According to Lieberman, he was traveling in an easterly direction on Harvey Street and, as he approached Greene Street, the traffic light was green for traffic on Harvey Street; at the curb line of Greene Street, he looked to his left and saw nothing approaching in that direction; he then looked to his right and saw the bus bearing down upon him; at that time part of the bus was on the left or wrong side of the imaginary center line of Greene Street; that the bus struck his automobile when the latter was in the intersection and in the center of Greene Street. According to Anderson, the bus driver, he was proceeding in a northerly direction on Greene Street at approximately 20 miles per hour; that the traffic light at the intersection was green for traffic proceeding on Greene Street; when he saw the headlights of the Lieberman automobile he applied the brakes and the left front of the bus and the right front fender of the automobile came in contact.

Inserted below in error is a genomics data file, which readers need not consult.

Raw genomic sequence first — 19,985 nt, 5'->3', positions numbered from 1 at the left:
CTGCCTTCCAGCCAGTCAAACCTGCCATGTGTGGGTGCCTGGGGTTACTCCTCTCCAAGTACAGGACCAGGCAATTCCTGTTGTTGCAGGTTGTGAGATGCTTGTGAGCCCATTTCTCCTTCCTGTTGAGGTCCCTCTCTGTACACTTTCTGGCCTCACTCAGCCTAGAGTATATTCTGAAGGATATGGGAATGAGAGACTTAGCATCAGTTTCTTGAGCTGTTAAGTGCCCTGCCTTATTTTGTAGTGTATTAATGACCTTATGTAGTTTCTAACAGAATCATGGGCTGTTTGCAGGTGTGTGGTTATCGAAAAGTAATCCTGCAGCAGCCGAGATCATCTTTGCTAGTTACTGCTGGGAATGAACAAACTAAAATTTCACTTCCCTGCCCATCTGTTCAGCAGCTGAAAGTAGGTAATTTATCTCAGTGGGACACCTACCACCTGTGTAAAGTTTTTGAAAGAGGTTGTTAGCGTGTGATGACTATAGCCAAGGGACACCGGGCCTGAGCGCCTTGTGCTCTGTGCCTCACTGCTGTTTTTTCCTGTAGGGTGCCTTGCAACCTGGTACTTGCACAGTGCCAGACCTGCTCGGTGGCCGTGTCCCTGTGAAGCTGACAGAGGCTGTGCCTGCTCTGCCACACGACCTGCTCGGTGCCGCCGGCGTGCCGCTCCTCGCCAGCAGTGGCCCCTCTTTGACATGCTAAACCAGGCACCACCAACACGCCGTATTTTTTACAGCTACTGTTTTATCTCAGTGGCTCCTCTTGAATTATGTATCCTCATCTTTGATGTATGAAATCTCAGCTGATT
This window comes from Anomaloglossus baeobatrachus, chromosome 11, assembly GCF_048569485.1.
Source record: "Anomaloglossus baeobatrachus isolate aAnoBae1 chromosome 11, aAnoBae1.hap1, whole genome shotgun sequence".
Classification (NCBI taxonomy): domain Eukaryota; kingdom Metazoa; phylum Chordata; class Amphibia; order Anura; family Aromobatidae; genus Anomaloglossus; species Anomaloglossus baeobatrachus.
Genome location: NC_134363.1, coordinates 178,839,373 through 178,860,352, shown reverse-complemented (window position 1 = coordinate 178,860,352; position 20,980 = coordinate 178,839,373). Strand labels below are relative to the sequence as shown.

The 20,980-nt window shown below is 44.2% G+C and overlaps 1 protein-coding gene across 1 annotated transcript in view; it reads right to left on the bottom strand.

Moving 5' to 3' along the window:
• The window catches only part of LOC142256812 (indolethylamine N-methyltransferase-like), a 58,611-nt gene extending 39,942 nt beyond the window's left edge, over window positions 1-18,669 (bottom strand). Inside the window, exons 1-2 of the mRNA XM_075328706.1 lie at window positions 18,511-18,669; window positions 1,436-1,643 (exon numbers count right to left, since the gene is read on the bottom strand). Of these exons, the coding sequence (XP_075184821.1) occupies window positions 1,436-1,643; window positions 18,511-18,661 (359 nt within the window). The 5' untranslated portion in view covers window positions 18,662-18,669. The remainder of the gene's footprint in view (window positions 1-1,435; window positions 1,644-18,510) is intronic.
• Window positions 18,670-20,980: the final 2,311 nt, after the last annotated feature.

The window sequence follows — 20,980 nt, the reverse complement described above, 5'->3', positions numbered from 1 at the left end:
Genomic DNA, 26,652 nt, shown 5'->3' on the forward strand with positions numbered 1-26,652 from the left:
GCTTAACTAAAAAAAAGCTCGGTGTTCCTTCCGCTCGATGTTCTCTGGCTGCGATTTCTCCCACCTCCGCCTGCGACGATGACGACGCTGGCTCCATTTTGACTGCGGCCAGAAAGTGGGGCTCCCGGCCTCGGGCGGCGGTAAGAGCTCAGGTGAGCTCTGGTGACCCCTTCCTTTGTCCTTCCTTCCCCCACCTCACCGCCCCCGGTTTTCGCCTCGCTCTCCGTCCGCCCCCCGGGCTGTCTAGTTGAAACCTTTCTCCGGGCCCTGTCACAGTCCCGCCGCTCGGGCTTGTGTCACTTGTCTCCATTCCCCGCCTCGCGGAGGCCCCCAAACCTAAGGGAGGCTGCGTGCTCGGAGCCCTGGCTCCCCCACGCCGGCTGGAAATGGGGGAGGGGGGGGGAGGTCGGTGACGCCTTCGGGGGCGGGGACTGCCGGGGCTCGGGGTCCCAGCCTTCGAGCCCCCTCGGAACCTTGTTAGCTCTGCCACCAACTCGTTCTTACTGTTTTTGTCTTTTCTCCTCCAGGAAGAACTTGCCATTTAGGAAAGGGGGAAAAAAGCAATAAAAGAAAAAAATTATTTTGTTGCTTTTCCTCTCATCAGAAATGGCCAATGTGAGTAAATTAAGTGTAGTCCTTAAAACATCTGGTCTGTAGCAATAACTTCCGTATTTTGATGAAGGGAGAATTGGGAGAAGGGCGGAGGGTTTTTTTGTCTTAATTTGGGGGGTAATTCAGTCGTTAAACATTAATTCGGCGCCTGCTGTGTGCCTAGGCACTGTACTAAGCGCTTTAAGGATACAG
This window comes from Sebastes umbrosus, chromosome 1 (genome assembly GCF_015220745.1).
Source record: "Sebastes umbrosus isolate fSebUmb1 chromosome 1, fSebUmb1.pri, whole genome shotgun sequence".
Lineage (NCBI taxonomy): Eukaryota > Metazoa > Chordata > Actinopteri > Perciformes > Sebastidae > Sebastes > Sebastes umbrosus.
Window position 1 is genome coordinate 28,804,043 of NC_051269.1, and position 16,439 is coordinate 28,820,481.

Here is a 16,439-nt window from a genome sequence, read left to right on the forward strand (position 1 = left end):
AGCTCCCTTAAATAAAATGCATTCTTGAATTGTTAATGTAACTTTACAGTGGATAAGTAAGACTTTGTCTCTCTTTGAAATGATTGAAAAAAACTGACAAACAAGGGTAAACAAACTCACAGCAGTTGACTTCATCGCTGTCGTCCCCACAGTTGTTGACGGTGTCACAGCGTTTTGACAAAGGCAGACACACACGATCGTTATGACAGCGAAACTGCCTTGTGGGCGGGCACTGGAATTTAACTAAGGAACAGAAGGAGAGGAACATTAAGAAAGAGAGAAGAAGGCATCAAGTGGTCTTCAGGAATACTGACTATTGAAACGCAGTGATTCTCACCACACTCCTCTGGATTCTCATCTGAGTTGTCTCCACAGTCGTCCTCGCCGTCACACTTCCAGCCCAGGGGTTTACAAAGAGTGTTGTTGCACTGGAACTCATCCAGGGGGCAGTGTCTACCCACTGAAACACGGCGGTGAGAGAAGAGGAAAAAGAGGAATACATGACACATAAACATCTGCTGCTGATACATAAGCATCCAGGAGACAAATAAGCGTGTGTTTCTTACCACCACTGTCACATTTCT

After a trial before the Honorable EARL CHUDOFF and a jury, the jury returned a verdict in favor of the PTC and against Lieberman. Lieberman's motion for

[ 410 Pa. Page 182]

    a new trial having been denied and judgment entered on the verdict, Lieberman took this appeal.

Two questions, both relating to the instructions of the trial court to the jury, are raised upon this appeal: whether the trial court erred (a) in stating to the jury that Lieberman was asserting that the fact that he had the right of way relieved him of the "duty of exercising the highest degree of care" at the intersection and (b) in refusing one of Lieberman's requested points for charge.